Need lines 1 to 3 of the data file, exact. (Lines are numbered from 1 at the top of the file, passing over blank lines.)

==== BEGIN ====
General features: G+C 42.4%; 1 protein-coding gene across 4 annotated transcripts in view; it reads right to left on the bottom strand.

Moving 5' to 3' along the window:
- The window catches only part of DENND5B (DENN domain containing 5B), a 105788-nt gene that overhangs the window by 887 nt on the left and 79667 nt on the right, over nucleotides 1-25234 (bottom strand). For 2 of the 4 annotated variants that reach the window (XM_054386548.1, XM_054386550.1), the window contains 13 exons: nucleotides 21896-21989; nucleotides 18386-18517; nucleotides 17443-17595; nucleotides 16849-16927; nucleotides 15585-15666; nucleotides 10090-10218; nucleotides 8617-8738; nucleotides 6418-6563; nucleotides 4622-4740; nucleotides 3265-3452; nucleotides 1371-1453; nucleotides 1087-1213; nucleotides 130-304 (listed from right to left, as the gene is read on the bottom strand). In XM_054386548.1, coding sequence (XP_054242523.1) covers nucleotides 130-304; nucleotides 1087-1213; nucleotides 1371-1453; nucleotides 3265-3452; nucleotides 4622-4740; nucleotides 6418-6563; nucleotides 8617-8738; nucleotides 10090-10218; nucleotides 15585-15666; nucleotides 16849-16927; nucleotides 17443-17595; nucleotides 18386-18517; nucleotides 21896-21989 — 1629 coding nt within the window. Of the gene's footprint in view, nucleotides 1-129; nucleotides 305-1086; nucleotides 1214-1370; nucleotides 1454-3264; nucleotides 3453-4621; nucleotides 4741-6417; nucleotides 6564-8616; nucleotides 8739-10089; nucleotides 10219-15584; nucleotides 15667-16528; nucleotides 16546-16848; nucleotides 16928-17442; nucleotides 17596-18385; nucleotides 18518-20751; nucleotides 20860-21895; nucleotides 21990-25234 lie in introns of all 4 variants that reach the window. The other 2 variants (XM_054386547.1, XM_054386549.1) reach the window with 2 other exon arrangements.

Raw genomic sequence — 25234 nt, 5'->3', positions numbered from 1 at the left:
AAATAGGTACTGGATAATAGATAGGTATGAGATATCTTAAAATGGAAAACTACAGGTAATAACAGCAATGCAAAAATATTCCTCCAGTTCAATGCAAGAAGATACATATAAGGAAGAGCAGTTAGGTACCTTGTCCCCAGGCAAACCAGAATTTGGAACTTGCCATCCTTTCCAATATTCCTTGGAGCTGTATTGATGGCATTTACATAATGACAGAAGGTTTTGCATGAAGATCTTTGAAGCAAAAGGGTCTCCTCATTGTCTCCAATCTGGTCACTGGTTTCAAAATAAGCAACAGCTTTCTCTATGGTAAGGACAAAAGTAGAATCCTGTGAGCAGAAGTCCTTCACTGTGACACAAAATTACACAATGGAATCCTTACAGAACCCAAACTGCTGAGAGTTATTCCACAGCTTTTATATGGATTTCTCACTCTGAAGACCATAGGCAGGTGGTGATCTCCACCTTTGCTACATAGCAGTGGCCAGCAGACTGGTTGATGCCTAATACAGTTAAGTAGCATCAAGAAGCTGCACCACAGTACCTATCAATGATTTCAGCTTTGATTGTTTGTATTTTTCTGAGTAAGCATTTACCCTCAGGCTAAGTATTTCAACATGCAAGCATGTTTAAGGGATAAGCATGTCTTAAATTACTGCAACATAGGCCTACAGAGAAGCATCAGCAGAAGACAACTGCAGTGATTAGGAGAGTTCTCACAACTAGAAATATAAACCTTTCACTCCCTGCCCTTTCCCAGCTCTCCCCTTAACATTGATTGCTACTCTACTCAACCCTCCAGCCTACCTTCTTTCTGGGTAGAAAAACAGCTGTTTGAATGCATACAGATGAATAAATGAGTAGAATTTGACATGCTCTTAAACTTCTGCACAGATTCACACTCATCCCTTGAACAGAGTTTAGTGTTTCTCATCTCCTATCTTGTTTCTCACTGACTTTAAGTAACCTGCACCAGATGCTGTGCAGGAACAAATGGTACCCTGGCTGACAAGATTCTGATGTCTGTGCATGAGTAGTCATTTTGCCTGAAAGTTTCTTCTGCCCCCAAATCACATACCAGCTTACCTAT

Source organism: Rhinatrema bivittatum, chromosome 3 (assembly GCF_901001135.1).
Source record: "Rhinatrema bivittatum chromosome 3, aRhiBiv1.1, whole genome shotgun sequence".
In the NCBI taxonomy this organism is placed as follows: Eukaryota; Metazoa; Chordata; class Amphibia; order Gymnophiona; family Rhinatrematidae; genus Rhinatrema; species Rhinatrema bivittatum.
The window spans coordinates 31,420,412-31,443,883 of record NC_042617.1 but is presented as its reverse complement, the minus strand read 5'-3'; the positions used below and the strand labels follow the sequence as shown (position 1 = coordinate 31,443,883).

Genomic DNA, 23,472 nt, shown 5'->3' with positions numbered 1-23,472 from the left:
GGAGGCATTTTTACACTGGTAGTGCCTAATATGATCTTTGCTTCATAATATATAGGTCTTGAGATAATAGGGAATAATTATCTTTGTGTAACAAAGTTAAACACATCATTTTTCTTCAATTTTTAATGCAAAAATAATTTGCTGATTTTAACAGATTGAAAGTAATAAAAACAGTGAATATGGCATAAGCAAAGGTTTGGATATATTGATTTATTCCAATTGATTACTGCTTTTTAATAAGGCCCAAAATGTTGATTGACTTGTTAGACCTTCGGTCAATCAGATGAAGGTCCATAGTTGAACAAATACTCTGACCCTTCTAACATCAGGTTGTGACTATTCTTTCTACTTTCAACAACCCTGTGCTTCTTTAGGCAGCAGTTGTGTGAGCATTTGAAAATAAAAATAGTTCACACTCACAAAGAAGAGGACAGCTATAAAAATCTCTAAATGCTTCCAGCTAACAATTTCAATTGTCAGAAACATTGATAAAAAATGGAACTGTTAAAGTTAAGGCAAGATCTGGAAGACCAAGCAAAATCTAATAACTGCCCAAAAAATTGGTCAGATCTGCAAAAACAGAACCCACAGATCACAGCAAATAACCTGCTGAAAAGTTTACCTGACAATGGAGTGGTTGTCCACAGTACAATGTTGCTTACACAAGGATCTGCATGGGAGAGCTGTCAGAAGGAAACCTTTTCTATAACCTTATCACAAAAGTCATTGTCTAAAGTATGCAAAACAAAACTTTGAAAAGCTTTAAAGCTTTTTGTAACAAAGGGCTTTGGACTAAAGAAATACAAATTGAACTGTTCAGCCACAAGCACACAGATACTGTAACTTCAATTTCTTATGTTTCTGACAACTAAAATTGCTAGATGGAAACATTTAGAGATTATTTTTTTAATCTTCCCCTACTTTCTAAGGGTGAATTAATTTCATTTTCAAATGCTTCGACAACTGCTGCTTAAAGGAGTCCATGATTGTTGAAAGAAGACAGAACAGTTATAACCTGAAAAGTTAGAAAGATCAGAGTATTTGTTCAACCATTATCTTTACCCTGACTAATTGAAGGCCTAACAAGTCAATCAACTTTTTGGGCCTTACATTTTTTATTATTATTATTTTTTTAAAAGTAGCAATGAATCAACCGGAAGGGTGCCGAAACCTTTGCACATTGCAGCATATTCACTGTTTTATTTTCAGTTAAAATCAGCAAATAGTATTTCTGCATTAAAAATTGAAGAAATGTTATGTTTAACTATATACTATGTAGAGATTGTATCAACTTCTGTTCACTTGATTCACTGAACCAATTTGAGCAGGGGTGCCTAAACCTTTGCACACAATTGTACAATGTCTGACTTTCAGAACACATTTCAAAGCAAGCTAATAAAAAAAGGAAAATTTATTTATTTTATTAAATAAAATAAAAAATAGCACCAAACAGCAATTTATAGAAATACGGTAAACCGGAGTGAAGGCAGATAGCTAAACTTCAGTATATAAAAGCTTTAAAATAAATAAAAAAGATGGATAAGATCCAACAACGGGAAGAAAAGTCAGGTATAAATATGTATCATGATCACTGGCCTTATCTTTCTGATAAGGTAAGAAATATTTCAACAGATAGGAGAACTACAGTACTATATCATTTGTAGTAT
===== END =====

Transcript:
General features: G+C 42.4%; 1 protein-coding gene across 4 annotated transcripts in view; it reads right to left on the bottom strand.

Moving 5' to 3' along the window:
- The window catches only part of DENND5B (DENN domain containing 5B), a 105788-nt gene that overhangs the window by 887 nt on the left and 79667 nt on the right, over nucleotides 1-25234 (bottom strand). For 2 of the 4 annotated variants that reach the window (XM_054386548.1, XM_054386550.1), the window contains 13 exons: nucleotides 21896-21989; nucleotides 18386-18517; nucleotides 17443-17595; nucleotides 16849-16927; nucleotides 15585-15666; nucleotides 10090-10218; nucleotides 8617-8738; nucleotides 6418-6563; nucleotides 4622-4740; nucleotides 3265-3452; nucleotides 1371-1453; nucleotides 1087-1213; nucleotides 130-304 (listed from right to left, as the gene is read on the bottom strand). In XM_054386548.1, coding sequence (XP_054242523.1) covers nucleotides 130-304; nucleotides 1087-1213; nucleotides 1371-1453; nucleotides 3265-3452; nucleotides 4622-4740; nucleotides 6418-6563; nucleotides 8617-8738; nucleotides 10090-10218; nucleotides 15585-15666; nucleotides 16849-16927; nucleotides 17443-17595; nucleotides 18386-18517; nucleotides 21896-21989 — 1629 coding nt within the window. Of the gene's footprint in view, nucleotides 1-129; nucleotides 305-1086; nucleotides 1214-1370; nucleotides 1454-3264; nucleotides 3453-4621; nucleotides 4741-6417; nucleotides 6564-8616; nucleotides 8739-10089; nucleotides 10219-15584; nucleotides 15667-16528; nucleotides 16546-16848; nucleotides 16928-17442; nucleotides 17596-18385; nucleotides 18518-20751; nucleotides 20860-21895; nucleotides 21990-25234 lie in introns of all 4 variants that reach the window. The other 2 variants (XM_054386547.1, XM_054386549.1) reach the window with 2 other exon arrangements.